Terminal weights are the quadratic weights Wy on y(t+p) and Wu on u(t + p – 1). The variable p is the prediction horizon. You apply the quadratic weights at time k +p only, such as the prediction horizon’s final step. Using terminal weights, you can achieve infinite horizon control that guarantees closed-loop stability. However, before using terminal weights, you must distinguish between problems with and without constraints.
Terminal constraints are the constraints on y(t + p) and u(t + p – 1), where p is the prediction horizon. You can use terminal constraints as an alternative way to achieve closed-loop stability by defining a terminal region.
You can use terminal weights and constraints only at the command
For the relatively simple unconstrained case, a terminal weight can make the finite-horizon model predictive controller behave as if its prediction horizon were infinite. For example, the MPC controller behavior is identical to a linear-quadratic regulator (LQR). The standard LQR derives from the cost function:
where x is the vector of plant states in the standard state-space form:
The LQR provides nominal stability provided matrices Q and R meet certain conditions. You can convert the LQR to a finite-horizon form as follows:
where Qp , the terminal penalty matrix, is the solution of the Riccati equation:
You can obtain this solution using the
in Control System
In general, Qp is a full (symmetric) matrix. You cannot use the Standard Cost Function to implement the LQR cost function. The only exception is for the first p – 1 steps if Q and R are diagonal matrices. Also, you cannot use the alternative cost function because it employs identical weights at each step in the horizon. Thus, by definition, the terminal weight differs from those in steps 1 to p – 1. Instead, use the following steps:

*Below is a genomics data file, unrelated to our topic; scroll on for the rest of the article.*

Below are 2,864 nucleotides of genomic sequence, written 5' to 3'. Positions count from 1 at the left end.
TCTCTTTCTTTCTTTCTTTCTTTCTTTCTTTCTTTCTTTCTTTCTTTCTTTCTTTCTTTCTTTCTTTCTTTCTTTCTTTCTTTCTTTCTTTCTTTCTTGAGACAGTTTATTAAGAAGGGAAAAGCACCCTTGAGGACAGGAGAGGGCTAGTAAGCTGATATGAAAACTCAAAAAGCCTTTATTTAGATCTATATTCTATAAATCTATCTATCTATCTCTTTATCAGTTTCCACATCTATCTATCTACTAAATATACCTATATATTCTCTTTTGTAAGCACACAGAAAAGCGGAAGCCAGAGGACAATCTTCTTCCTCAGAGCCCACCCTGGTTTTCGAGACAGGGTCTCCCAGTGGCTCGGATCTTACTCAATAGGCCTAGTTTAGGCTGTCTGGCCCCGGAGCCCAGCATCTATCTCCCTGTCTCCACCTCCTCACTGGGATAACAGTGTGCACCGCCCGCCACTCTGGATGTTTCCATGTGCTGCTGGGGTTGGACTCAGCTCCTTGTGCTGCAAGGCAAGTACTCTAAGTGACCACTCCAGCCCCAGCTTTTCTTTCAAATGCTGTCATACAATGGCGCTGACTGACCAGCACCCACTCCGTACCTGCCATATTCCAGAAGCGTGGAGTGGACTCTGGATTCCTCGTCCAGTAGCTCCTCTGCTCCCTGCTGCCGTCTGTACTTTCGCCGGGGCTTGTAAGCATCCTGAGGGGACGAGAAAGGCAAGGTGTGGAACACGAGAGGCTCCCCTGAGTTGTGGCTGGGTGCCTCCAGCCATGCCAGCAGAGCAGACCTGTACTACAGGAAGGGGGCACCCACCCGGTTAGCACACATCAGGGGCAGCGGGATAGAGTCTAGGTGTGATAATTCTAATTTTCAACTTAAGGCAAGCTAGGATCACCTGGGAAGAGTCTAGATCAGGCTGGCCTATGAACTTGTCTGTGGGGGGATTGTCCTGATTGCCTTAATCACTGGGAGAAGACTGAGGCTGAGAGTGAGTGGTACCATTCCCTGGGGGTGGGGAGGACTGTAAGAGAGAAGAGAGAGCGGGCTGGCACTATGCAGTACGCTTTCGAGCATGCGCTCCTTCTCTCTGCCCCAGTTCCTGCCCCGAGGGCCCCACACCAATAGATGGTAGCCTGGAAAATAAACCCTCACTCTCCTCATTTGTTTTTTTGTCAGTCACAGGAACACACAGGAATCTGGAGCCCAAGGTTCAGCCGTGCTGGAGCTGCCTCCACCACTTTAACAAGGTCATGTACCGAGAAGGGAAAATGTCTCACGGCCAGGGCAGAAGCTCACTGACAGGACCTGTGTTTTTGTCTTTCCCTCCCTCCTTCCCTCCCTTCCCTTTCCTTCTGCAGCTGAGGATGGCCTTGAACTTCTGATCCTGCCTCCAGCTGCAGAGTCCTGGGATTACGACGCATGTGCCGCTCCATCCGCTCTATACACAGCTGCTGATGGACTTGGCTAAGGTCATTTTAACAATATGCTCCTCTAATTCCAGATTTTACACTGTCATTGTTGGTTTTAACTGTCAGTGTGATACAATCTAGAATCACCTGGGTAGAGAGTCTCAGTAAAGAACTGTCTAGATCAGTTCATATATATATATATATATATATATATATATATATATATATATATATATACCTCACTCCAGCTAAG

Augment the model (Equation 2-6) to include the weighted terminal states as auxiliary outputs:
yaug(k) = Qcx(k)
where Qc is the Cholesky factorization of Qp such that Qp = QcTQc.
Define the auxiliary outputs yaug as unmeasured, and specify zero weight to them.
Specify unity weight on yaug at
the last step in the prediction horizon using
To make the model predictive controller entirely equivalent to the LQR, use a control horizon equal to the prediction horizon. In an unconstrained application, you can use a short horizon and still achieve nominal stability. Thus, the horizon is no longer a parameter to be tuned.
When the application includes constraints, the horizon selection becomes important. The constraints, which are usually softened, represent factors not considered in the LQR cost function. If a constraint becomes active, the control action deviates from the LQR (state feedback) behavior. If this behavior is not handled correctly in the controller design, the controller may destabilize the plant.
For an in-depth discussion of design issues for constrained
systems see .
Depending on the situation, you might need to include terminal constraints
to force the plant states into a defined region at the end of the
horizon, after which the LQR can drive the plant signals to their
setterminal to add
such constraints to the controller definition.
The standard (finite-horizon) model predictive controller provides comparable performance, if the prediction horizon is long. You must tune the other controller parameters (weights, constraint softening, and control horizon) to achieve this performance.
Robustness to inaccurate model predictions is usually a more important factor than nominal performance in applications.
 Rawlings, J. B., and David Q. Mayne “Model Predictive Control: Theory and Design” Nob Hill Publishing, 2010.